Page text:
Photodirected Control of Topography using Thiol-ene “Click!” Chemistry
Stephen J. Ma1, Dr. Norman J. Wagner1,2, Dr. Christopher J. Kloxin1,2,3
1) University of Delaware, Department of Chemical and Biomolecular Engineering
2) Center for Molecular and Engineering Thermodynamics
3) University of Delaware, Department of Materials Science and Engineering
Wrinkling/buckling on elastomers represent a cost-effective approach to creating surface topography, leading to a broad range of applications in antifouling coatings,1,2 optical coatings and tunable lenses3,4, substrates for directed cell growth5,6, and enhancements in solar cell efficiency.7,8 One of the ongoing challenges of wrinkling is the limited ability to confine and orient the wrinkles toward the development of performance materials.
Using an acrylate-rich thiol-ene elastomer, embedded with photoinitiator and photoabsorber, we have developed a rapidly curing wrinkling system.9 Upon irradiating the strained elastomers with UV light, the photoinitiator will induce radical polymerization of the excess acrylates while the photoabsorber confines the light to a thin skin layer at the surface, creating the necessary conditions for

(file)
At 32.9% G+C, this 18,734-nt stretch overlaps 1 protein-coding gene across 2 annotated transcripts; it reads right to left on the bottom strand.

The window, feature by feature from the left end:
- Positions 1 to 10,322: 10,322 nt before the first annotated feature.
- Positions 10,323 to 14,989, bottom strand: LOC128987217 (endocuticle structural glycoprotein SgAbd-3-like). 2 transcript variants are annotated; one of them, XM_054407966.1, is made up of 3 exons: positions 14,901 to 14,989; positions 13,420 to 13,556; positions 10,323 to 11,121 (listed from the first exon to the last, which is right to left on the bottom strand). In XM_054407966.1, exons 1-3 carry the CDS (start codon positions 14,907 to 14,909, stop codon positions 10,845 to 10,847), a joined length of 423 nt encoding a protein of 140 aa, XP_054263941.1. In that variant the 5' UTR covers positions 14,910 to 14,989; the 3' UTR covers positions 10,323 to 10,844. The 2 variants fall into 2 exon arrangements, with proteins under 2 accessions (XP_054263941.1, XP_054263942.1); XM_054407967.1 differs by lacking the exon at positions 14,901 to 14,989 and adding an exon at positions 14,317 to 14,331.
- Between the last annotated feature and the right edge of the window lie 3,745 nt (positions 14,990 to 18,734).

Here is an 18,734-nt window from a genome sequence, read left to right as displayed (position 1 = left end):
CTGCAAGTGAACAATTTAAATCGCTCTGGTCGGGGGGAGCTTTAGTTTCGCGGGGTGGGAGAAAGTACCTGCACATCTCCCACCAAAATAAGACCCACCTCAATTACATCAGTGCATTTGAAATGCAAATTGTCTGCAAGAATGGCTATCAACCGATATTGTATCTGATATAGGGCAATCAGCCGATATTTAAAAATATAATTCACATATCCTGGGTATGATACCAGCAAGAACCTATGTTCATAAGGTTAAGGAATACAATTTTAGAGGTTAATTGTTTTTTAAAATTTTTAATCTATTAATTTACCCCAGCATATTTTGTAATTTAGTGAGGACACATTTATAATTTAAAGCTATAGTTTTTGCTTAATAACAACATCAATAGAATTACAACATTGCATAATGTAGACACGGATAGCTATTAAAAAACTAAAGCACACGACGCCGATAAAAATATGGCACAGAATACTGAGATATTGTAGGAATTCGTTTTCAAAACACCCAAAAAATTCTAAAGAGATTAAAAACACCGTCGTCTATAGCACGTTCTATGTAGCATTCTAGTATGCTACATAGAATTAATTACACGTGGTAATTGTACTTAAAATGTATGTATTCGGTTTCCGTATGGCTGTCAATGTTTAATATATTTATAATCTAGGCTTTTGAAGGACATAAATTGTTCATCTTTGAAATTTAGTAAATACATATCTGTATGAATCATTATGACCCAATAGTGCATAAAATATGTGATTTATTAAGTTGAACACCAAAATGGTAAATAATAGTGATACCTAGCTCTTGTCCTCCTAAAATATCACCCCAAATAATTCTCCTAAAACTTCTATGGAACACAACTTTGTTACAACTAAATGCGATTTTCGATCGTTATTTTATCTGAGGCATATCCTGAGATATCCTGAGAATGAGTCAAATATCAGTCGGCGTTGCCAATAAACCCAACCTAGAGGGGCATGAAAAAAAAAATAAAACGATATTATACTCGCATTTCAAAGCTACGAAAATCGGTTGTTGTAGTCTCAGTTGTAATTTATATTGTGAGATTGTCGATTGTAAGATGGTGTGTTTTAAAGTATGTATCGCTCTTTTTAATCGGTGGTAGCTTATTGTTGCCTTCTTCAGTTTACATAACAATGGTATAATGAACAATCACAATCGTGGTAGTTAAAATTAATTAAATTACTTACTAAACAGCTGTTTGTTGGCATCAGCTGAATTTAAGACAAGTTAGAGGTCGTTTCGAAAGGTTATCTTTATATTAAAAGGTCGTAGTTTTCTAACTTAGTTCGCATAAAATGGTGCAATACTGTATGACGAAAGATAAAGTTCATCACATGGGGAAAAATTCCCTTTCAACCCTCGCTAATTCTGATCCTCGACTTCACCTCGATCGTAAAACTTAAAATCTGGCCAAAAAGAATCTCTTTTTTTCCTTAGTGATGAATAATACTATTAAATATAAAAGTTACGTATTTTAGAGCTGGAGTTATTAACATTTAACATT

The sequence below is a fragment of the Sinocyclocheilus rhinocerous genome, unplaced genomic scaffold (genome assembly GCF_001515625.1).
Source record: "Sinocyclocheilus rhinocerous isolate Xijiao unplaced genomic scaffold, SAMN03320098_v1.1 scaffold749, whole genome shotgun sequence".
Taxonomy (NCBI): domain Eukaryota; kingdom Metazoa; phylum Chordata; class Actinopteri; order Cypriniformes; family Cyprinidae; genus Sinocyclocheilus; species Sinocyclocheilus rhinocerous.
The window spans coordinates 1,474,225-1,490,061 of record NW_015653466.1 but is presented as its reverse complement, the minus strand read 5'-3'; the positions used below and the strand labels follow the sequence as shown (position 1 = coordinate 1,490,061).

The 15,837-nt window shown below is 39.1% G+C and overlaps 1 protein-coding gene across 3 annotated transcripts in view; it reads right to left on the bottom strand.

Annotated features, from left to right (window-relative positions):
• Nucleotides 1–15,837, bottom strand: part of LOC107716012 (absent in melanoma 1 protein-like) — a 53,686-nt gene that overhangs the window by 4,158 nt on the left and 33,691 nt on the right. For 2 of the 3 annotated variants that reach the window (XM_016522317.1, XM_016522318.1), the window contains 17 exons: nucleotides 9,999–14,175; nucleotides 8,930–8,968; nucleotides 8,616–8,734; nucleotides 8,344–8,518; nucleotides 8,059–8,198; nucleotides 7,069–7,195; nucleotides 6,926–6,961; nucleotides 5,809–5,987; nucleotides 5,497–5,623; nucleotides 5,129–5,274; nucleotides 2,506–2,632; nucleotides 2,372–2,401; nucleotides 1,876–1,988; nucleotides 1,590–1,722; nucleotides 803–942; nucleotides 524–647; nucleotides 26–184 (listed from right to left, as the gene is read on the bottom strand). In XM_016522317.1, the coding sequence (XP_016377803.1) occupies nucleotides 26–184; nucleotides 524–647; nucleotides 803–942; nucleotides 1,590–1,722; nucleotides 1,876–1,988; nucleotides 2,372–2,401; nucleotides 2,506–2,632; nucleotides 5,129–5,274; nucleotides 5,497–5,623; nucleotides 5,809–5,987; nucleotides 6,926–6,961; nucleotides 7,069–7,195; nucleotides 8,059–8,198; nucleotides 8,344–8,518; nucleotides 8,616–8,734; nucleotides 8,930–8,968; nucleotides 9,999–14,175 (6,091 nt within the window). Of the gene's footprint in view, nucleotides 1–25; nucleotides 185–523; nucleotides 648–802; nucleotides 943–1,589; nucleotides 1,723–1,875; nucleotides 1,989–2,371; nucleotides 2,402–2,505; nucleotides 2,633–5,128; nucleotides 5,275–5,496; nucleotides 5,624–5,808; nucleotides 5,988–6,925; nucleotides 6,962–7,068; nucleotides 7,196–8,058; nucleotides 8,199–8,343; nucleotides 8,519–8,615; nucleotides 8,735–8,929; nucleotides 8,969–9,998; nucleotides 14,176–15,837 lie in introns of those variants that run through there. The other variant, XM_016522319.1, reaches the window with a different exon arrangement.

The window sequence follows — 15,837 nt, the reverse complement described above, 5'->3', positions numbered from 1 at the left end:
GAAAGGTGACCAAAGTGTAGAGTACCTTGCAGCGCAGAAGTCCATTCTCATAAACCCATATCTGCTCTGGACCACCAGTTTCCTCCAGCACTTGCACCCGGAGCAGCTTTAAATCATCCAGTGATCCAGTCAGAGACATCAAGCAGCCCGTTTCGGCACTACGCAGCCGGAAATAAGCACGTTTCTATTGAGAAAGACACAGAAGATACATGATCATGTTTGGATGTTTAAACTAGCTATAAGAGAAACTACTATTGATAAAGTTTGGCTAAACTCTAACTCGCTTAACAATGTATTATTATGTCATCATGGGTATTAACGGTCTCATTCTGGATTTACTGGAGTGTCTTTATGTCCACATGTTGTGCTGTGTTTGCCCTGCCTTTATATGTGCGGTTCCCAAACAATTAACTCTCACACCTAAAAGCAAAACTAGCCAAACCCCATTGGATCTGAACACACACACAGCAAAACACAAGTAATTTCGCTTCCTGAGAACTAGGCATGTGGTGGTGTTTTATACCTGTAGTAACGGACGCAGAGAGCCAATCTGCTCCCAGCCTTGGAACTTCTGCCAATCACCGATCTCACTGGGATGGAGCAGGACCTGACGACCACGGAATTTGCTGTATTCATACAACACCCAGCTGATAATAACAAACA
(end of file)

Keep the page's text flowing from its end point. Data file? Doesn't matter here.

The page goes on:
wrinkle formation on the order of seconds. In conjunction with photomasked UV light, these wrinkles can be easily confined and oriented to generate complex patterns of multiple distinct wrinkle wavelengths and wrinkle gradients. With the addition of a photoorthogonal photoinitiator, we can also ‘lock' the shape of the elastomer through further bulk radical polymerization.
Beyond the ability to easily orient and align wrinkles through photopatterning, our wrinkle system is also highly versatile. The ‘click' nature of thiol-ene chemistry ensures high tunability of elastic modulus, network architecture and surface functionality of the elastomer, through the types of monomers used and careful stoichiometric control. The presence of excess acrylates also enables post-functionalization of various moieties at the surface of the films.
Additionally, recent advances in particle synthesis through thiol-ene chemistry,10,11,12 has opened up new avenues in wrinkle formation. By covalently attaching these particles atop strained thiol-ene elastomers, it is possible to form wrinkles with an additional level of surface roughness on the size-scale of the particles themselves, thereby enhancing the surface properties of the materials. More interestingly, these particles offer new potential platforms for generating surface topography on 3D objects, enabling, for the first time, the experimental study of wrinkle formation on spheres.
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